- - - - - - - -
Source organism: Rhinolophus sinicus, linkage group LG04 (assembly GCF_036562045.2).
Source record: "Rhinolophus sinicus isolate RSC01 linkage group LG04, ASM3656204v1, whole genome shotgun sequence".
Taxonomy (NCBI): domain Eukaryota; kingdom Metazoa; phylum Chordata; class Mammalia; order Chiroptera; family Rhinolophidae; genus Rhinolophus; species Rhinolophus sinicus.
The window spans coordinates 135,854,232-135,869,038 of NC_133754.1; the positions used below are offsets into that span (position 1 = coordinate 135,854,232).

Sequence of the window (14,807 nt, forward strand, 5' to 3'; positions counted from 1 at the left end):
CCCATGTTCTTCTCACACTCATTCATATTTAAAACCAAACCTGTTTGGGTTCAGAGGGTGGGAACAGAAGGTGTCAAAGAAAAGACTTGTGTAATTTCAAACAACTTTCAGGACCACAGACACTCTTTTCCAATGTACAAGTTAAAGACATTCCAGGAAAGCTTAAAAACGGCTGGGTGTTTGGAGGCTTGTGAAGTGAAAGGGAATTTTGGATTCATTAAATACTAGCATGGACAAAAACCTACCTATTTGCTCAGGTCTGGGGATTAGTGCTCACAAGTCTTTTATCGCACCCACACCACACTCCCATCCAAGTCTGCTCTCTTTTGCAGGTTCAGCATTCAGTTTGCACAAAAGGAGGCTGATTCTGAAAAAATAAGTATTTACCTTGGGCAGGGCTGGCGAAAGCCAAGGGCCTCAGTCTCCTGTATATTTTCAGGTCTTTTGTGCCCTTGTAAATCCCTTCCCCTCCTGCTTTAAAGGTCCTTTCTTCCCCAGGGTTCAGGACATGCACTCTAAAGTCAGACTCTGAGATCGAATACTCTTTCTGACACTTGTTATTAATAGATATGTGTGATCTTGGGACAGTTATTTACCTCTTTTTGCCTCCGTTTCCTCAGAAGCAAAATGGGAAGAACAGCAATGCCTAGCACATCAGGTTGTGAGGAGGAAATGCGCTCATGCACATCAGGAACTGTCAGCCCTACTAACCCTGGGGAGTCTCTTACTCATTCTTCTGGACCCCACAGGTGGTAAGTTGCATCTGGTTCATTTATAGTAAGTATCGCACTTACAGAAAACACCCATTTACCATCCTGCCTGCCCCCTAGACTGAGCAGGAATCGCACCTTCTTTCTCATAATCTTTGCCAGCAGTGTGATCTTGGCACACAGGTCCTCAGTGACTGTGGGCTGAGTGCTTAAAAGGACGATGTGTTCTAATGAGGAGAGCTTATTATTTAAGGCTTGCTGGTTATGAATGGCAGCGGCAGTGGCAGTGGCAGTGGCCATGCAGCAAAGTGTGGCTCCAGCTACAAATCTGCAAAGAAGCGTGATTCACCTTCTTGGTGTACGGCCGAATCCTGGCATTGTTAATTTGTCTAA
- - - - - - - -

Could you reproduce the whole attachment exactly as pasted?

Source organism: Rhinolophus sinicus, linkage group LG04 (assembly GCF_036562045.2).
Source record: "Rhinolophus sinicus isolate RSC01 linkage group LG04, ASM3656204v1, whole genome shotgun sequence".
Taxonomy (NCBI): domain Eukaryota; kingdom Metazoa; phylum Chordata; class Mammalia; order Chiroptera; family Rhinolophidae; genus Rhinolophus; species Rhinolophus sinicus.
The window spans coordinates 135,854,232-135,869,038 of NC_133754.1; the positions used below are offsets into that span (position 1 = coordinate 135,854,232).

Sequence of the window (14,807 nt, forward strand, 5' to 3'; positions counted from 1 at the left end):
CCCATGTTCTTCTCACACTCATTCATATTTAAAACCAAACCTGTTTGGGTTCAGAGGGTGGGAACAGAAGGTGTCAAAGAAAAGACTTGTGTAATTTCAAACAACTTTCAGGACCACAGACACTCTTTTCCAATGTACAAGTTAAAGACATTCCAGGAAAGCTTAAAAACGGCTGGGTGTTTGGAGGCTTGTGAAGTGAAAGGGAATTTTGGATTCATTAAATACTAGCATGGACAAAAACCTACCTATTTGCTCAGGTCTGGGGATTAGTGCTCACAAGTCTTTTATCGCACCCACACCACACTCCCATCCAAGTCTGCTCTCTTTTGCAGGTTCAGCATTCAGTTTGCACAAAAGGAGGCTGATTCTGAAAAAATAAGTATTTACCTTGGGCAGGGCTGGCGAAAGCCAAGGGCCTCAGTCTCCTGTATATTTTCAGGTCTTTTGTGCCCTTGTAAATCCCTTCCCCTCCTGCTTTAAAGGTCCTTTCTTCCCCAGGGTTCAGGACATGCACTCTAAAGTCAGACTCTGAGATCGAATACTCTTTCTGACACTTGTTATTAATAGATATGTGTGATCTTGGGACAGTTATTTACCTCTTTTTGCCTCCGTTTCCTCAGAAGCAAAATGGGAAGAACAGCAATGCCTAGCACATCAGGTTGTGAGGAGGAAATGCGCTCATGCACATCAGGAACTGTCAGCCCTACTAACCCTGGGGAGTCTCTTACTCATTCTTCTGGACCCCACAGGTGGTAAGTTGCATCTGGTTCATTTATAGTAAGTATCGCACTTACAGAAAACACCCATTTACCATCCTGCCTGCCCCCTAGACTGAGCAGGAATCGCACCTTCTTTCTCATAATCTTTGCCAGCAGTGTGATCTTGGCACACAGGTCCTCAGTGACTGTGGGCTGAGTGCTTAAAAGGACGATGTGTTCTAATGAGGAGAGCTTATTATTTAAGGCTTGCTGGTTATGAATGGCAGCGGCAGTGGCAGTGGCAGTGGCCATGCAGCAAAGTGTGGCTCCAGCTACAAATCTGCAAAGAAGCGTGATTCACCTTCTTGGTGTACGGCCGAATCCTGGCATTGTTAATTTGTCTAA